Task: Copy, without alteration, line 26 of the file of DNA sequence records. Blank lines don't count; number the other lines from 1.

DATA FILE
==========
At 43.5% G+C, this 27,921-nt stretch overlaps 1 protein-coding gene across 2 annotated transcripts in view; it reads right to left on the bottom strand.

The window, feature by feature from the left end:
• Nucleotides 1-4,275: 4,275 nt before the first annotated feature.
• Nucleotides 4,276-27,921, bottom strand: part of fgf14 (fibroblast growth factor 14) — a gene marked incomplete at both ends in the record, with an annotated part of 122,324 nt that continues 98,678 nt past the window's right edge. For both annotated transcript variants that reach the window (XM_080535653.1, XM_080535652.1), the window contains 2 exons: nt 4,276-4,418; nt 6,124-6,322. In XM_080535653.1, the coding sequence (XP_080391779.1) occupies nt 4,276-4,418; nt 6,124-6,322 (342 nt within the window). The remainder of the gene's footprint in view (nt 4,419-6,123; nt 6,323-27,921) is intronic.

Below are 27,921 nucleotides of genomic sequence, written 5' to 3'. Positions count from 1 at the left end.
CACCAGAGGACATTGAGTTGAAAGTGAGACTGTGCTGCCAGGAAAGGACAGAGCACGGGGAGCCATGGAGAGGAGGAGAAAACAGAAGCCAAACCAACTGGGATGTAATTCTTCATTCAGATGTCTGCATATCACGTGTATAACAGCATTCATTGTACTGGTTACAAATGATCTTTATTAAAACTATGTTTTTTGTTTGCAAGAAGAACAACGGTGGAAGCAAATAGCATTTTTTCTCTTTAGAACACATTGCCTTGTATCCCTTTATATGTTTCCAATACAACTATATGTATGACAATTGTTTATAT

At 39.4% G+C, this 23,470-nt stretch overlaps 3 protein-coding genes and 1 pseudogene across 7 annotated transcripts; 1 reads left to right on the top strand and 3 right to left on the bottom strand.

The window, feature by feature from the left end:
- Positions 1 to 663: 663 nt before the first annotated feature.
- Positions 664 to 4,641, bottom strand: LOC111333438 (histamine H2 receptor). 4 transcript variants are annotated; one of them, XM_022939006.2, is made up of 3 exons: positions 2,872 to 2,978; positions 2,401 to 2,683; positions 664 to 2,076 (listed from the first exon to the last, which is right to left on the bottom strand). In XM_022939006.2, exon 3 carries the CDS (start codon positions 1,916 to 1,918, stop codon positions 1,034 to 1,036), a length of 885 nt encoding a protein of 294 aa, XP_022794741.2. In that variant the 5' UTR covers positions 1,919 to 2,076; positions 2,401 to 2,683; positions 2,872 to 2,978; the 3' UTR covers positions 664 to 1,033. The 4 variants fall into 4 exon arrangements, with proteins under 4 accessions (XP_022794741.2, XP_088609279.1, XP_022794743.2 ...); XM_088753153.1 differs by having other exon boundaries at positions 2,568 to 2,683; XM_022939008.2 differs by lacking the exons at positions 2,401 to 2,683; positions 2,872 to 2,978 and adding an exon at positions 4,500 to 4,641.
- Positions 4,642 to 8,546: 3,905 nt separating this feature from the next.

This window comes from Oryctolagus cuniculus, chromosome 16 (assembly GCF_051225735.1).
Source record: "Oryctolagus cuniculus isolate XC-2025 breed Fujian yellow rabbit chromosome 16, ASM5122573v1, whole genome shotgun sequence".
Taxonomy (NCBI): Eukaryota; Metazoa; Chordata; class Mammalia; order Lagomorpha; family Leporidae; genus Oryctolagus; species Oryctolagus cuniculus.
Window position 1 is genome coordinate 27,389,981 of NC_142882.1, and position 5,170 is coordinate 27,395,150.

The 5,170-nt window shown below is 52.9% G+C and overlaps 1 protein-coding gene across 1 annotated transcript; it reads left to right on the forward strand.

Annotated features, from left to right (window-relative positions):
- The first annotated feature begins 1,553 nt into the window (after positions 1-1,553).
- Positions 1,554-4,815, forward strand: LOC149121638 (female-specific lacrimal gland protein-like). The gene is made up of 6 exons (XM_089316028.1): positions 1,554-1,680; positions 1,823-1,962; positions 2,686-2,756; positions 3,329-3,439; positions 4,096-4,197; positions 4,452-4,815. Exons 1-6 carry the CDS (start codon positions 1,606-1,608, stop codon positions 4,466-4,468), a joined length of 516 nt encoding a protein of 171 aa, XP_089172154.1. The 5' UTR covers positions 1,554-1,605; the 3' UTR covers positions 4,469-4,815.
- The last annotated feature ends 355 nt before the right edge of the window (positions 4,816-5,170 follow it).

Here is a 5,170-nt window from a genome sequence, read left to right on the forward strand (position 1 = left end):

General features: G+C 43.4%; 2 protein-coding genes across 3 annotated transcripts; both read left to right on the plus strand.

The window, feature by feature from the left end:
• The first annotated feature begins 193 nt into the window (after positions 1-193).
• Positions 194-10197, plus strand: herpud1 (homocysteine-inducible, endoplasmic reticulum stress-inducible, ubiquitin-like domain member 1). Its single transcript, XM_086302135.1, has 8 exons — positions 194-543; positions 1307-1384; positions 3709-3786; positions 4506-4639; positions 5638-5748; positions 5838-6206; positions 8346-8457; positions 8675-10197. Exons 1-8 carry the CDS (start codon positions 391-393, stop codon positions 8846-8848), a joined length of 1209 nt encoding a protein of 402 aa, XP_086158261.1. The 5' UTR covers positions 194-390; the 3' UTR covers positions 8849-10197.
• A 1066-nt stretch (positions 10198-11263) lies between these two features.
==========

• A 1066-nt stretch (positions 10198-11263) lies between these two features.